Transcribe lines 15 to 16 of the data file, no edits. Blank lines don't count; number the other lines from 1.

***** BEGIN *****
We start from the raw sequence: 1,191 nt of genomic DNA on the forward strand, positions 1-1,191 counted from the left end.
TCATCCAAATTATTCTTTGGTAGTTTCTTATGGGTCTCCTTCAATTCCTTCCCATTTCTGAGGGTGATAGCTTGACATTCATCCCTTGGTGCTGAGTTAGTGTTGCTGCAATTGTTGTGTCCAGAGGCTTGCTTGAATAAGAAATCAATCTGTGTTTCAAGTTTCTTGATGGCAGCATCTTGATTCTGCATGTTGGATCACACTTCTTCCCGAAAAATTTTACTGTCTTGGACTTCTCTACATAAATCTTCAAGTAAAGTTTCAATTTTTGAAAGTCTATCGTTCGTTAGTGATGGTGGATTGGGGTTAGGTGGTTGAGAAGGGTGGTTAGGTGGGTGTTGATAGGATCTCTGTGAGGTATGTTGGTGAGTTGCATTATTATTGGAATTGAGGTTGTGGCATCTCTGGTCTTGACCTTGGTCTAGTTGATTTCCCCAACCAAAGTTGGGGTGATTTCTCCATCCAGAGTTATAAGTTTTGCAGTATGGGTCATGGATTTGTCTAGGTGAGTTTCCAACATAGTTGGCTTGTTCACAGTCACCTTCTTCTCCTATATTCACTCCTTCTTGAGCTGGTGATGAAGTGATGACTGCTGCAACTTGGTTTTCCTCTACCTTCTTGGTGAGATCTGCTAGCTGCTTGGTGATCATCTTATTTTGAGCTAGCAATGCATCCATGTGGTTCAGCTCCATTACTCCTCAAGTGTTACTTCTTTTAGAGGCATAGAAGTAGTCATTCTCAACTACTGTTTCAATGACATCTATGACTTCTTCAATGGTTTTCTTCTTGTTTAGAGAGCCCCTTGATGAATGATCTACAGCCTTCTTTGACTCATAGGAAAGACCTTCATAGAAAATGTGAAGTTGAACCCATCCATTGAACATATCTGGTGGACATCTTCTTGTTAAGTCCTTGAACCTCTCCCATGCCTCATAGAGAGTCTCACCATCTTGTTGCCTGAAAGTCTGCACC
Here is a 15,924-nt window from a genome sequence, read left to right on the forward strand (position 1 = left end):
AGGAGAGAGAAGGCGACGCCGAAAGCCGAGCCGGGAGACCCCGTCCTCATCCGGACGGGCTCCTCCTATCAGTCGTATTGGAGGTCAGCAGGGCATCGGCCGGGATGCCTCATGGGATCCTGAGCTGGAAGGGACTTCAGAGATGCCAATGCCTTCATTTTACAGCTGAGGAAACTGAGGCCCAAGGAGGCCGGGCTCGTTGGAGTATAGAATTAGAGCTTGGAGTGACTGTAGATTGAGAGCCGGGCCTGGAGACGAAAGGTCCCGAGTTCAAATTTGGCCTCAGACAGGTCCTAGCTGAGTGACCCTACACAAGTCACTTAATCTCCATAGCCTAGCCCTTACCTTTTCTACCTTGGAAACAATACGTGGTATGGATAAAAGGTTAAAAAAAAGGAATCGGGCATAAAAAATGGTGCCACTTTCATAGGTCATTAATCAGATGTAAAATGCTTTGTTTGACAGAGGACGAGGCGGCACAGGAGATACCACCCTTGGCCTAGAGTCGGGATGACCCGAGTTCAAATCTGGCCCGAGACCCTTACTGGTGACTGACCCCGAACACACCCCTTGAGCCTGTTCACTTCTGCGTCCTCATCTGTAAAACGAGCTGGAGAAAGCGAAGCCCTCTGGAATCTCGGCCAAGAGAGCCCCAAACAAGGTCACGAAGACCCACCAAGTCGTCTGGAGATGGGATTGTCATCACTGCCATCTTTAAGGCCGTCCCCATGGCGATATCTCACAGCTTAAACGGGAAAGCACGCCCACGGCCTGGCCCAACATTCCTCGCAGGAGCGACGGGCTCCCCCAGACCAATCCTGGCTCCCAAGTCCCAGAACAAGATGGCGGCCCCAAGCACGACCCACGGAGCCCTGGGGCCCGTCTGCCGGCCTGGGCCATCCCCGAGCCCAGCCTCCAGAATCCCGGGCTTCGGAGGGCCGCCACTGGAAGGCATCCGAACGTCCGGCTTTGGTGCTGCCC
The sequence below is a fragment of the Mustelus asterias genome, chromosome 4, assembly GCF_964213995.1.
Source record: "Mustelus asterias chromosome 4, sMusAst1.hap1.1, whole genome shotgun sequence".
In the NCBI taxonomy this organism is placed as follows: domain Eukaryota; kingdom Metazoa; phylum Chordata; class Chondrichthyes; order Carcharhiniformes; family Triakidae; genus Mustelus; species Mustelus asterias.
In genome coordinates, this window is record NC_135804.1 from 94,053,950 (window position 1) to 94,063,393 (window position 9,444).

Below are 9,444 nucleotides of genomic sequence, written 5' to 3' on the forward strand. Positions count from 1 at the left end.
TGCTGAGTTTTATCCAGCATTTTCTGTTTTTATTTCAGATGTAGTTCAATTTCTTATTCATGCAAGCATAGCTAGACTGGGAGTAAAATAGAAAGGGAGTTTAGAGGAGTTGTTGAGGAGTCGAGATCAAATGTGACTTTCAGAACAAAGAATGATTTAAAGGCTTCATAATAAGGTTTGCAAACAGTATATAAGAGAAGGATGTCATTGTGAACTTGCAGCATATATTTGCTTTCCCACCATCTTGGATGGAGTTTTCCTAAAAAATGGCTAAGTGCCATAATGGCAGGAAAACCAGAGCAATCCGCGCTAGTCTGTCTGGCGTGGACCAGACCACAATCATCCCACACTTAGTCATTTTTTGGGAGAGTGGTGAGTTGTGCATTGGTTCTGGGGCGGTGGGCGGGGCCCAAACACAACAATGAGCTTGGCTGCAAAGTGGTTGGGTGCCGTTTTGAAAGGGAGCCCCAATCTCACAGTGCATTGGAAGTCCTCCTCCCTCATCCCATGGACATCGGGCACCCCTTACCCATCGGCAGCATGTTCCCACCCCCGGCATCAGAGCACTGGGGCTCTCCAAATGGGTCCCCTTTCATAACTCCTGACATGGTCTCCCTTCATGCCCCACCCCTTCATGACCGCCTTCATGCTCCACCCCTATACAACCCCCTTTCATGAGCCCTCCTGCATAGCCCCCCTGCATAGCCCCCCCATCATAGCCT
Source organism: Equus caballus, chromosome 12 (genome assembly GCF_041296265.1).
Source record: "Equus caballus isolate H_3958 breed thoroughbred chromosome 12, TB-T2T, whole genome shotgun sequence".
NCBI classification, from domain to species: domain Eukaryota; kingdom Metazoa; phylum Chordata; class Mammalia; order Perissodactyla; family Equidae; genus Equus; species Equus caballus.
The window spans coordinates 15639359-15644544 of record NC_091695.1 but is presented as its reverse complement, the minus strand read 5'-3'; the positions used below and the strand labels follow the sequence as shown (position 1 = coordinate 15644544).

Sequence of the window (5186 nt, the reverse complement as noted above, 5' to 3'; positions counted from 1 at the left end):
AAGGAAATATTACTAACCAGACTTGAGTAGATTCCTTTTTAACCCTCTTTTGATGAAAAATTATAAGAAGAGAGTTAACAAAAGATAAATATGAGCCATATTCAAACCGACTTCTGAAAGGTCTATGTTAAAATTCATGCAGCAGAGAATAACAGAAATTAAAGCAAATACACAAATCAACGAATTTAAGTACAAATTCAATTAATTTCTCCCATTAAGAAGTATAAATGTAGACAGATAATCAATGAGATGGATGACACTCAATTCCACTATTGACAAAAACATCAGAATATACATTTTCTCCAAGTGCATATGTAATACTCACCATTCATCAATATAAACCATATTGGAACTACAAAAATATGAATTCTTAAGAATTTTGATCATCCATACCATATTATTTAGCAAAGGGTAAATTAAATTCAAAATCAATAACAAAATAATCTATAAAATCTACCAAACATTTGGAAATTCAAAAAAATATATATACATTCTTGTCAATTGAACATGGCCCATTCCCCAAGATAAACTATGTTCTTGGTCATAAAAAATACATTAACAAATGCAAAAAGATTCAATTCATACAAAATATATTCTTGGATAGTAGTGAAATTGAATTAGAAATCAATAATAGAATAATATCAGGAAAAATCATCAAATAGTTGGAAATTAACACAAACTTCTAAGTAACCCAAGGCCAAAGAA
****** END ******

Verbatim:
Sequence of the window (5186 nt, the reverse complement as noted above, 5' to 3'; positions counted from 1 at the left end):
AAGGAAATATTACTAACCAGACTTGAGTAGATTCCTTTTTAACCCTCTTTTGATGAAAAATTATAAGAAGAGAGTTAACAAAAGATAAATATGAGCCATATTCAAACCGACTTCTGAAAGGTCTATGTTAAAATTCATGCAGCAGAGAATAACAGAAATTAAAGCAAATACACAAATCAACGAATTTAAGTACAAATTCAATTAATTTCTCCCATTAAGAAGTATAAATGTAGACAGATAATCAATGAGATGGATGACACTCAATTCCACTATTGACAAAAACATCAGAATATACATTTTCTCCAAGTGCATATGTAATACTCACCATTCATCAATATAAACCATATTGGAACTACAAAAATATGAATTCTTAAGAATTTTGATCATCCATACCATATTATTTAGCAAAGGGTAAATTAAATTCAAAATCAATAACAAAATAATCTATAAAATCTACCAAACATTTGGAAATTCAAAAAAATATATATACATTCTTGTCAATTGAACATGGCCCATTCCCCAAGATAAACTATGTTCTTGGTCATAAAAAATACATTAACAAATGCAAAAAGATTCAATTCATACAAAATATATTCTTGGATAGTAGTGAAATTGAATTAGAAATCAATAATAGAATAATATCAGGAAAAATCATCAAATAGTTGGAAATTAACACAAACTTCTAAGTAACCCAAGGCCAAAGAA